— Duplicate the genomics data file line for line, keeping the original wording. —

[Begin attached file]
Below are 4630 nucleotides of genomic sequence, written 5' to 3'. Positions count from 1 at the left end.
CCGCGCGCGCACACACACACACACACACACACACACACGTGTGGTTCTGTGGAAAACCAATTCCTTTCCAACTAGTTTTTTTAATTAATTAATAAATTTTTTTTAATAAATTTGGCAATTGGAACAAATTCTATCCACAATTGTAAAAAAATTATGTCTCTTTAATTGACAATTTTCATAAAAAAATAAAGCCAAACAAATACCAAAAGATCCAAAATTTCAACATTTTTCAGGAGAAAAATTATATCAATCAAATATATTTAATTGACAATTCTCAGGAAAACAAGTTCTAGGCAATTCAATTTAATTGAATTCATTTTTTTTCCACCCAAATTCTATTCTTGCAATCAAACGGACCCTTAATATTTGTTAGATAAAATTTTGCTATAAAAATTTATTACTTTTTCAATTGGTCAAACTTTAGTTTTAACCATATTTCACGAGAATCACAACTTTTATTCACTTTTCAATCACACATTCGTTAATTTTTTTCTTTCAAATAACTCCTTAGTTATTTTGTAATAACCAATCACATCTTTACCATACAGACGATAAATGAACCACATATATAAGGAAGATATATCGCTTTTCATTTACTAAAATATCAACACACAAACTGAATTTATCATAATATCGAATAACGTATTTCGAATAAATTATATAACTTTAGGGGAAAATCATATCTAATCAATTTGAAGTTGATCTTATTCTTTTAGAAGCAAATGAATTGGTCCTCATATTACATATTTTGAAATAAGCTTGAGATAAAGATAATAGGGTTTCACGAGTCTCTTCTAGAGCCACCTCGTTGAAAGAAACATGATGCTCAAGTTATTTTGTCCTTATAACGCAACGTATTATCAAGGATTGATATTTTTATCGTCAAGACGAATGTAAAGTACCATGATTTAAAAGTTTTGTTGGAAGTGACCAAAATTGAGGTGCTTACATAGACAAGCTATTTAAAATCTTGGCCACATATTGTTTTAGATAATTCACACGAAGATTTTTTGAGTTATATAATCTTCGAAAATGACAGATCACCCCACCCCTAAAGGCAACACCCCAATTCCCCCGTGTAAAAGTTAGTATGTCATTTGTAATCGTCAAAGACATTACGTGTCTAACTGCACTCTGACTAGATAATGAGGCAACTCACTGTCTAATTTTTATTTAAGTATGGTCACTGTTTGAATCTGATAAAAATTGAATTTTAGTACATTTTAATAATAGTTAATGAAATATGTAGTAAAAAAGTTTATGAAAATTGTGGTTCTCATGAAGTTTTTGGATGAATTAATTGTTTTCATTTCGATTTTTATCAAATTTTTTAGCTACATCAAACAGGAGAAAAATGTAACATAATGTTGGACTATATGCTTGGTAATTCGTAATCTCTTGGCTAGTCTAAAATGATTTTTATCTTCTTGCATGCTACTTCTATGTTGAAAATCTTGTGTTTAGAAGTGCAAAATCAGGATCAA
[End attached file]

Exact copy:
Below are 4630 nucleotides of genomic sequence, written 5' to 3'. Positions count from 1 at the left end.
CCGCGCGCGCACACACACACACACACACACACACACACGTGTGGTTCTGTGGAAAACCAATTCCTTTCCAACTAGTTTTTTTAATTAATTAATAAATTTTTTTTAATAAATTTGGCAATTGGAACAAATTCTATCCACAATTGTAAAAAAATTATGTCTCTTTAATTGACAATTTTCATAAAAAAATAAAGCCAAACAAATACCAAAAGATCCAAAATTTCAACATTTTTCAGGAGAAAAATTATATCAATCAAATATATTTAATTGACAATTCTCAGGAAAACAAGTTCTAGGCAATTCAATTTAATTGAATTCATTTTTTTTCCACCCAAATTCTATTCTTGCAATCAAACGGACCCTTAATATTTGTTAGATAAAATTTTGCTATAAAAATTTATTACTTTTTCAATTGGTCAAACTTTAGTTTTAACCATATTTCACGAGAATCACAACTTTTATTCACTTTTCAATCACACATTCGTTAATTTTTTTCTTTCAAATAACTCCTTAGTTATTTTGTAATAACCAATCACATCTTTACCATACAGACGATAAATGAACCACATATATAAGGAAGATATATCGCTTTTCATTTACTAAAATATCAACACACAAACTGAATTTATCATAATATCGAATAACGTATTTCGAATAAATTATATAACTTTAGGGGAAAATCATATCTAATCAATTTGAAGTTGATCTTATTCTTTTAGAAGCAAATGAATTGGTCCTCATATTACATATTTTGAAATAAGCTTGAGATAAAGATAATAGGGTTTCACGAGTCTCTTCTAGAGCCACCTCGTTGAAAGAAACATGATGCTCAAGTTATTTTGTCCTTATAACGCAACGTATTATCAAGGATTGATATTTTTATCGTCAAGACGAATGTAAAGTACCATGATTTAAAAGTTTTGTTGGAAGTGACCAAAATTGAGGTGCTTACATAGACAAGCTATTTAAAATCTTGGCCACATATTGTTTTAGATAATTCACACGAAGATTTTTTGAGTTATATAATCTTCGAAAATGACAGATCACCCCACCCCTAAAGGCAACACCCCAATTCCCCCGTGTAAAAGTTAGTATGTCATTTGTAATCGTCAAAGACATTACGTGTCTAACTGCACTCTGACTAGATAATGAGGCAACTCACTGTCTAATTTTTATTTAAGTATGGTCACTGTTTGAATCTGATAAAAATTGAATTTTAGTACATTTTAATAATAGTTAATGAAATATGTAGTAAAAAAGTTTATGAAAATTGTGGTTCTCATGAAGTTTTTGGATGAATTAATTGTTTTCATTTCGATTTTTATCAAATTTTTTAGCTACATCAAACAGGAGAAAAATGTAACATAATGTTGGACTATATGCTTGGTAATTCGTAATCTCTTGGCTAGTCTAAAATGATTTTTATCTTCTTGCATGCTACTTCTATGTTGAAAATCTTGTGTTTAGAAGTGCAAAATCAGGATCAA